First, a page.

To turn back to the main topic this post -- the identity of the American the US seeks to target with drones -- the answer is that we don't know at the moment, as US officials are tight-lipped on the subject (again, a major mistake in my opinion). But we can guess. Here is the AP's description of the wanted al Qaeda operative:

Two of the officials described the man as an al Qaeda facilitator who has been directly responsible for deadly attacks against US citizens overseas and who continues to plan attacks against them that would use improvised explosive devices.

The officials said the suspected terrorist is well-guarded and in a fairly remote location, so any unilateral attempt by US troops to capture him would be risky and even more politically explosive than a US missile strike.

Yemen, Somalia, and Afghanistan approve US military/CIA operations in their territory, so those countries can be removed from the list. And while Iraq may be a possibility, there have been no reports of the targeting or deaths of US military, diplomatic, or civilian personnel there in years.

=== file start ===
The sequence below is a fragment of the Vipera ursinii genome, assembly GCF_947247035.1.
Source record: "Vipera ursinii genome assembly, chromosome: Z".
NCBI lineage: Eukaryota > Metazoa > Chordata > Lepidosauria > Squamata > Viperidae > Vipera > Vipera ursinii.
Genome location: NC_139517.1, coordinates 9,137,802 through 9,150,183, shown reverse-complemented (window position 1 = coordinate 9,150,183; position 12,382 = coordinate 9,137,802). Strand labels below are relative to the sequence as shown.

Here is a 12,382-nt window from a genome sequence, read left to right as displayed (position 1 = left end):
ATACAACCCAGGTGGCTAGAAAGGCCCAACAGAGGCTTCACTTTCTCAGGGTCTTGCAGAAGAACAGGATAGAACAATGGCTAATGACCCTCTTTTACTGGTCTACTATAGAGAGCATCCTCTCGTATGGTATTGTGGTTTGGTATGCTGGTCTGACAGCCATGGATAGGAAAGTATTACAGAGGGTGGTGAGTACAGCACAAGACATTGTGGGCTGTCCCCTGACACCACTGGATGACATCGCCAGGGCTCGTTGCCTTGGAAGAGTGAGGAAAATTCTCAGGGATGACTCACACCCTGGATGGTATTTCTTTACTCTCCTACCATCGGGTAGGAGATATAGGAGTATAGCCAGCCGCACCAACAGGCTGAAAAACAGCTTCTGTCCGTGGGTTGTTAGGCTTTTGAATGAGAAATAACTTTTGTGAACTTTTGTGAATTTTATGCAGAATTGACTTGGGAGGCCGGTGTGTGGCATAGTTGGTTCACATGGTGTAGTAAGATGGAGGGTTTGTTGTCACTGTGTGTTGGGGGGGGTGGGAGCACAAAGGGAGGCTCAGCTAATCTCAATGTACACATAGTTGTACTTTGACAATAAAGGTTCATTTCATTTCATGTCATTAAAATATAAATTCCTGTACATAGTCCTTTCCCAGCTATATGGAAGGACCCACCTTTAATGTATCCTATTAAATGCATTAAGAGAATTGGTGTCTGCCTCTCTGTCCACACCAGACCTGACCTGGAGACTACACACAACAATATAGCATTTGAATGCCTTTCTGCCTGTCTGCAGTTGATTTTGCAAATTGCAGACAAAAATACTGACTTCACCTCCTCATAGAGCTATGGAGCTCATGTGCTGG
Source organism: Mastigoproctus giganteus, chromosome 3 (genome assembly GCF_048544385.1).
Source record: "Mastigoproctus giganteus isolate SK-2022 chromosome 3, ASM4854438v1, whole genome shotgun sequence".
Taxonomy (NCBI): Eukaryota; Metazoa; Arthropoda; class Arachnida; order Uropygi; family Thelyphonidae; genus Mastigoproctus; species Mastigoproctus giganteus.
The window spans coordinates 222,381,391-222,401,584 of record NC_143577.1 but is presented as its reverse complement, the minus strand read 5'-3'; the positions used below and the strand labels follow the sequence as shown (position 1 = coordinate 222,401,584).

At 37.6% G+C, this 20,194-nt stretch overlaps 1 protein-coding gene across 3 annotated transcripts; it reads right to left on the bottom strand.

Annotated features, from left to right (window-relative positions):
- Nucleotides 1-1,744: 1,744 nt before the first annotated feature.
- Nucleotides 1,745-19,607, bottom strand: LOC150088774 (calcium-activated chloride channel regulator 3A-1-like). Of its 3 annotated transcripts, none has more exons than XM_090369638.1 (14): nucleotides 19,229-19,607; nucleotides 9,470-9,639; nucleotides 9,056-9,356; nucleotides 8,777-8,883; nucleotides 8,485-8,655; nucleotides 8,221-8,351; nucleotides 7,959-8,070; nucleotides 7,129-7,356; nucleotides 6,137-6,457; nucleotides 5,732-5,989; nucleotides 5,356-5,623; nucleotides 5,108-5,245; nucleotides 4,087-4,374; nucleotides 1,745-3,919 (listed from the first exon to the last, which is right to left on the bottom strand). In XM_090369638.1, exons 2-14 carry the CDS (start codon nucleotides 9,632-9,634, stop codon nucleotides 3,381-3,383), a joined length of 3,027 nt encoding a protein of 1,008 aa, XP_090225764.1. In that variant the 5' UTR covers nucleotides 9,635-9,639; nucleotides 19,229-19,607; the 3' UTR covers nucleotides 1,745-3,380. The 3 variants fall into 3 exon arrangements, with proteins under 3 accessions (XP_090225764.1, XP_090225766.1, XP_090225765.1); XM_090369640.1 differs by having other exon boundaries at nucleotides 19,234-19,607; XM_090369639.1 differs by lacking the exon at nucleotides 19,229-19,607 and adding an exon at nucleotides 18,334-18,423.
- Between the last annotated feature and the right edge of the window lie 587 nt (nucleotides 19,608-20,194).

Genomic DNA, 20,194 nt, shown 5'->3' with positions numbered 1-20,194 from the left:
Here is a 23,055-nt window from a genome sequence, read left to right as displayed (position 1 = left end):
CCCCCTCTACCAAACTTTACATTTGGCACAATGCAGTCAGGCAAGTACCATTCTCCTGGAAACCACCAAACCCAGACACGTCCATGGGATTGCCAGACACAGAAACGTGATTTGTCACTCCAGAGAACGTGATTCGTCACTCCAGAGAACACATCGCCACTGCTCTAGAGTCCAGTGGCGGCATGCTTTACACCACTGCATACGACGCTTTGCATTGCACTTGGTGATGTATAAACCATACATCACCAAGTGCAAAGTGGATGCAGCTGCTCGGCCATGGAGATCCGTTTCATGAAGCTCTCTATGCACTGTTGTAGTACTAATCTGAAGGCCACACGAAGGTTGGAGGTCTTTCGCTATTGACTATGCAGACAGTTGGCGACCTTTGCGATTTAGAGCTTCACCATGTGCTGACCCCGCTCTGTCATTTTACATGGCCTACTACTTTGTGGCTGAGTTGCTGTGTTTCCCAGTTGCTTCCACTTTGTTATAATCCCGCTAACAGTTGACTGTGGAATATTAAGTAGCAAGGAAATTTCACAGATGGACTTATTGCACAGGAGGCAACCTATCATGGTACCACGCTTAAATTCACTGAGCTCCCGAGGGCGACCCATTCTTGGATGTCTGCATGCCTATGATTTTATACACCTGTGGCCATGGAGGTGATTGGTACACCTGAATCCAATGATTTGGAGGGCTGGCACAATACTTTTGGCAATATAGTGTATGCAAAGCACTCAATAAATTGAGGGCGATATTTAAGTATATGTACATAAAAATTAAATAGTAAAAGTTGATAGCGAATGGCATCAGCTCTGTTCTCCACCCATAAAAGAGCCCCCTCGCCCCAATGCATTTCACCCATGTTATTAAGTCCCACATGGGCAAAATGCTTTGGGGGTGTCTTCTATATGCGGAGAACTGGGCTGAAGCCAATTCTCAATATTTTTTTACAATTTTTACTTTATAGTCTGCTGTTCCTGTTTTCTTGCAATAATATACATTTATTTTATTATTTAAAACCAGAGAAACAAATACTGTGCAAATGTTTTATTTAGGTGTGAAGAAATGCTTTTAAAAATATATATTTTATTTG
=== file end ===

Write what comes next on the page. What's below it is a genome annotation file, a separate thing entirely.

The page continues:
This clearly puts the unnamed al Qaeda facilitator inside Pakistan and directing attacks against US forces in Afghanistan (he may also be targeting US personnel in Pakistan).

It is possible that the name of operative being targeted isn't currently in the public sphere. But if the operative is known to the public, there is a very short list of Americans known to operate in Pakistan.

While some suspect the person may be Adnan G. el Shukrijumah, who has lived in America, he is a Guyanese citizen, so he doesn't qualify.

Adam Gadahn is the American al Qaeda operative everyone knows to be based there, but his responsibilities are in the propaganda realm. So it is unlikely he is the target.

Two other Americans known to operate in Pakistan are far less famous than Gadahn. They are Sayfullah al Amriki and Abu Ibrahim al Amriki. Pakistani officials told the Press Trust of India in 2010 that both were on the US' target list.

Both Sayfullah and Abu Ibrahim fit the bill as military operatives for jihadist groups operating in Pakistan and Afghanistan, US intelligence officials have told The Long War Journal over the years.